Complex Patient Handoffs: Communication Issues Impacting Patient Satisfaction

While the profession of medicine has embraced the concept of separating outpatient and inpatient care, patients have not been so quick to do so. The geometric expansion of medical technology and knowledge has made it almost impossible for the same physician to master both areas…especially in the primary care specialties.

So, why the problem? And, why are patients troubled by these changes? The answer comes down to one word: communication.

Patients are most comfortable and most compliant when they feel there is a continuum of care. They would like to think that any physician involved in their care knows their health history and has a comfort level with their therapy. The answer to this dilemma can be stated simply: appropriate and adequate hand offs from provider to provider and from beginning to end of an episode of care. The problem is, it’s complex to achieve.

 

Mind-boggling number of handoffs

If one reflects on a 65-year-old patient being admitted to the hospital through the emergency department, sent there by their primary care physician, the number of handoffs is mind boggling.

For example, let’s say that Mrs. S is admitted for a severe pneumonia found by her primary care provider (PCP) during an exam, chest x-ray (CXR) and decreased blood oxygenation.

And the train leaves the station!

Along the journey of handoffs, the following care transitions will take place.

  1. Primary care physician to ED triage to ED physician with the possibility of and extra doctor with shift change.
  2. ED physician to Intensivist, again with extra handoffs for shift changes and team changes if the length of stay (LOS) extends over the weekend or is longer than the average LOS.
  3. ICU to a step down unit or to a floor bed. Again, there is a strong possibility that there will be additional transitions as noted above.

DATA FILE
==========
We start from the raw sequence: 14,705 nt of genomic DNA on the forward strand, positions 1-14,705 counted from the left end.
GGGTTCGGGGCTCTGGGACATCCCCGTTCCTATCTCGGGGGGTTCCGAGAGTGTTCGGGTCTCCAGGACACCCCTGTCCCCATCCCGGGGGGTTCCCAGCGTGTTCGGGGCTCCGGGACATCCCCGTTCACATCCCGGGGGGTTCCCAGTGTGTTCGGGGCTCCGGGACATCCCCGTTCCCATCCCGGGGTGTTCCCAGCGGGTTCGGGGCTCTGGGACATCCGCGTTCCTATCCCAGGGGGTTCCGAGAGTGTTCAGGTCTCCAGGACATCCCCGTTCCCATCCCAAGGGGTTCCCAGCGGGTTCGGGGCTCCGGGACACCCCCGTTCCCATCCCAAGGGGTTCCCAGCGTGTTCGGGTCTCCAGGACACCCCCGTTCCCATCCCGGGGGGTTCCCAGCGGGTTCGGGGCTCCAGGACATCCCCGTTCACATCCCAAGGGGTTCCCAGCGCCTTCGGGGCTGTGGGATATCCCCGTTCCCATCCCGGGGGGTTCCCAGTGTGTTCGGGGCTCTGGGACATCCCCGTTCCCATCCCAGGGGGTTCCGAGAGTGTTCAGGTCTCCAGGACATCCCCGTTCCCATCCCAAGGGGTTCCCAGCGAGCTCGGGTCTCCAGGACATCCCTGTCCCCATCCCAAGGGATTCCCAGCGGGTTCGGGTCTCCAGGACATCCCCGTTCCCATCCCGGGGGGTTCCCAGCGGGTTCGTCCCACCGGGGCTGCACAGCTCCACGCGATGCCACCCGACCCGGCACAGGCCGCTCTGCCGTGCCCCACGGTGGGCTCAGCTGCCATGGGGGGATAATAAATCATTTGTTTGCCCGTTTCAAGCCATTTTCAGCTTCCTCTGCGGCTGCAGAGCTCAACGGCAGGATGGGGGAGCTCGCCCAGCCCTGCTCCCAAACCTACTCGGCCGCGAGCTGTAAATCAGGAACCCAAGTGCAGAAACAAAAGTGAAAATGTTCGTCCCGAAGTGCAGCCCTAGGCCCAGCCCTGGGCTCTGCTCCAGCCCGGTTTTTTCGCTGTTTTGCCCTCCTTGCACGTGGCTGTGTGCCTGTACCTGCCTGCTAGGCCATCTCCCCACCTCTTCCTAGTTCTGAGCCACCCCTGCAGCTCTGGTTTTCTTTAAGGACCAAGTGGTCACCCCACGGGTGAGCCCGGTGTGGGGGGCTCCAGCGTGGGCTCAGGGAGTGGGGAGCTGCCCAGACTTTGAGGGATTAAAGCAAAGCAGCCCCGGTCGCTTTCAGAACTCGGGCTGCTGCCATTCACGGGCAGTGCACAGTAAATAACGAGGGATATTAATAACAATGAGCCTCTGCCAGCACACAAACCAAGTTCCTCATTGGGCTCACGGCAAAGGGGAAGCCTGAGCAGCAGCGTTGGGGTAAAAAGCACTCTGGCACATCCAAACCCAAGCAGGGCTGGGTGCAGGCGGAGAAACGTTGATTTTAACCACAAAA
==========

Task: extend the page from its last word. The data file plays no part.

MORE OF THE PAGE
4. Floor hospitalist to skilled nursing, rehab, or primary care provider.

 

Complexity of the handoff process

A complex patient, where communication is vitally important, could easily experience a dozen handoffs in a relatively short stay (likely even more).  This number doesn’t even include physicians involved in specialty consultation, which is a topic for discussion in and of itself.

The handoff process has become very complex:

  • It takes many forms
  • Face-to-face communication is rare
  • Cut and paste becomes imbedded in the process

So where does this process lead us? It often leads to patient dissatisfaction, family frustration, and unfortunately, increased litigation.

You as the physician may have thousands of patients. But for each patient, their interaction with you is one important event. Each patient wants to be heard and to feel that their “event” is very important to you. If a patient gets the sense that you haven’t taken the time to learn where they are in their health care event, they will feel disrespected, let down and dissatisfied.

You as the physician may have thousands of patients. But for each patient, their interaction with you is one important event.

Communication gaps lead to mistakes

What happens if that dissatisfied patient has something that doesn’t go quite right? In every law suit I have ever reviewed, a communication gap has played some role.

Having good care transitions does not require a lengthy presentation, or a 3-page note. There are, however, elements which should be included in every handoff.

Ensuring appropriate info is available.